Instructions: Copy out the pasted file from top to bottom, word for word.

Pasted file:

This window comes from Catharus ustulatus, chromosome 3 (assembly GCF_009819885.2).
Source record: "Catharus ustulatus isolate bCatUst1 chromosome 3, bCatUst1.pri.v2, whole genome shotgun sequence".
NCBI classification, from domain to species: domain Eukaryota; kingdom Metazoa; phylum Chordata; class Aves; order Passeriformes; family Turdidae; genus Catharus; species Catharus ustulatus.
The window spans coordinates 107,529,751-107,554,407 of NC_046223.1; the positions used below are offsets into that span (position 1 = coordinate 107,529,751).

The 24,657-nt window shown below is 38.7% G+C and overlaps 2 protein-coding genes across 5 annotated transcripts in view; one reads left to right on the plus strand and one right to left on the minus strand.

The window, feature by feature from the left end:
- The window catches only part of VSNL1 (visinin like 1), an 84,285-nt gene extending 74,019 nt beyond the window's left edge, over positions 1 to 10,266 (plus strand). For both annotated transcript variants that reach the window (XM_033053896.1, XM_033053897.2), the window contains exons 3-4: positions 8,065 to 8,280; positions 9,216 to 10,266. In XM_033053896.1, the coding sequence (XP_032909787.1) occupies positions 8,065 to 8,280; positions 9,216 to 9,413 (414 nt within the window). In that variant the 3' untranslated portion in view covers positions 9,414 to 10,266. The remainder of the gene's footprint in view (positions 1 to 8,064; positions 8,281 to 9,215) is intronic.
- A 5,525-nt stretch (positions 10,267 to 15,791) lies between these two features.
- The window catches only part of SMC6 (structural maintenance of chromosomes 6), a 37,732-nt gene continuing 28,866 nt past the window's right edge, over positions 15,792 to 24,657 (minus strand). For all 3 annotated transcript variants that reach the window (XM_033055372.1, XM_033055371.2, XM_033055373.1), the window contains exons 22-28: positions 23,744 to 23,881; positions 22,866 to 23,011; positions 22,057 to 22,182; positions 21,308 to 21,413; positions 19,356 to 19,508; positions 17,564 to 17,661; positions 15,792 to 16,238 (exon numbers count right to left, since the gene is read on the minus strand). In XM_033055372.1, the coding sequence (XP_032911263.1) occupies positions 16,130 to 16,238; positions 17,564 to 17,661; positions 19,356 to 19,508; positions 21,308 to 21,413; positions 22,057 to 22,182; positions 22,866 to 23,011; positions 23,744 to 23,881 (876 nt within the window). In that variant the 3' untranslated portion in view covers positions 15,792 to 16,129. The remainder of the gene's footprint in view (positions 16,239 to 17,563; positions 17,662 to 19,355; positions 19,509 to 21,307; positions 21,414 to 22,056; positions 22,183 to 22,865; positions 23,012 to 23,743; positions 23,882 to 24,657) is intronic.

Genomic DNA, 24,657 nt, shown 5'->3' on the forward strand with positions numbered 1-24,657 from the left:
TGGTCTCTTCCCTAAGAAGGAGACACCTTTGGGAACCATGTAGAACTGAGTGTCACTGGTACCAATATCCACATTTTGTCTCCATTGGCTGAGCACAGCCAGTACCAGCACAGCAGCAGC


This window comes from Catharus ustulatus, chromosome 3 (assembly GCF_009819885.2).
Source record: "Catharus ustulatus isolate bCatUst1 chromosome 3, bCatUst1.pri.v2, whole genome shotgun sequence".
NCBI classification, from domain to species: domain Eukaryota; kingdom Metazoa; phylum Chordata; class Aves; order Passeriformes; family Turdidae; genus Catharus; species Catharus ustulatus.
The window spans coordinates 107,529,751-107,554,407 of NC_046223.1; the positions used below are offsets into that span (position 1 = coordinate 107,529,751).

The 24,657-nt window shown below is 38.7% G+C and overlaps 2 protein-coding genes across 5 annotated transcripts in view; one reads left to right on the plus strand and one right to left on the minus strand.

The window, feature by feature from the left end:
- The window catches only part of VSNL1 (visinin like 1), an 84,285-nt gene extending 74,019 nt beyond the window's left edge, over positions 1 to 10,266 (plus strand). For both annotated transcript variants that reach the window (XM_033053896.1, XM_033053897.2), the window contains exons 3-4: positions 8,065 to 8,280; positions 9,216 to 10,266. In XM_033053896.1, the coding sequence (XP_032909787.1) occupies positions 8,065 to 8,280; positions 9,216 to 9,413 (414 nt within the window). In that variant the 3' untranslated portion in view covers positions 9,414 to 10,266. The remainder of the gene's footprint in view (positions 1 to 8,064; positions 8,281 to 9,215) is intronic.
- A 5,525-nt stretch (positions 10,267 to 15,791) lies between these two features.
- The window catches only part of SMC6 (structural maintenance of chromosomes 6), a 37,732-nt gene continuing 28,866 nt past the window's right edge, over positions 15,792 to 24,657 (minus strand). For all 3 annotated transcript variants that reach the window (XM_033055372.1, XM_033055371.2, XM_033055373.1), the window contains exons 22-28: positions 23,744 to 23,881; positions 22,866 to 23,011; positions 22,057 to 22,182; positions 21,308 to 21,413; positions 19,356 to 19,508; positions 17,564 to 17,661; positions 15,792 to 16,238 (exon numbers count right to left, since the gene is read on the minus strand). In XM_033055372.1, the coding sequence (XP_032911263.1) occupies positions 16,130 to 16,238; positions 17,564 to 17,661; positions 19,356 to 19,508; positions 21,308 to 21,413; positions 22,057 to 22,182; positions 22,866 to 23,011; positions 23,744 to 23,881 (876 nt within the window). In that variant the 3' untranslated portion in view covers positions 15,792 to 16,129. The remainder of the gene's footprint in view (positions 16,239 to 17,563; positions 17,662 to 19,355; positions 19,509 to 21,307; positions 21,414 to 22,056; positions 22,183 to 22,865; positions 23,012 to 23,743; positions 23,882 to 24,657) is intronic.

Genomic DNA, 24,657 nt, shown 5'->3' on the forward strand with positions numbered 1-24,657 from the left:
TGGTCTCTTCCCTAAGAAGGAGACACCTTTGGGAACCATGTAGAACTGAGTGTCACTGGTACCAATATCCACATTTTGTCTCCATTGGCTGAGCACAGCCAGTACCAGCACAGCAGCAGC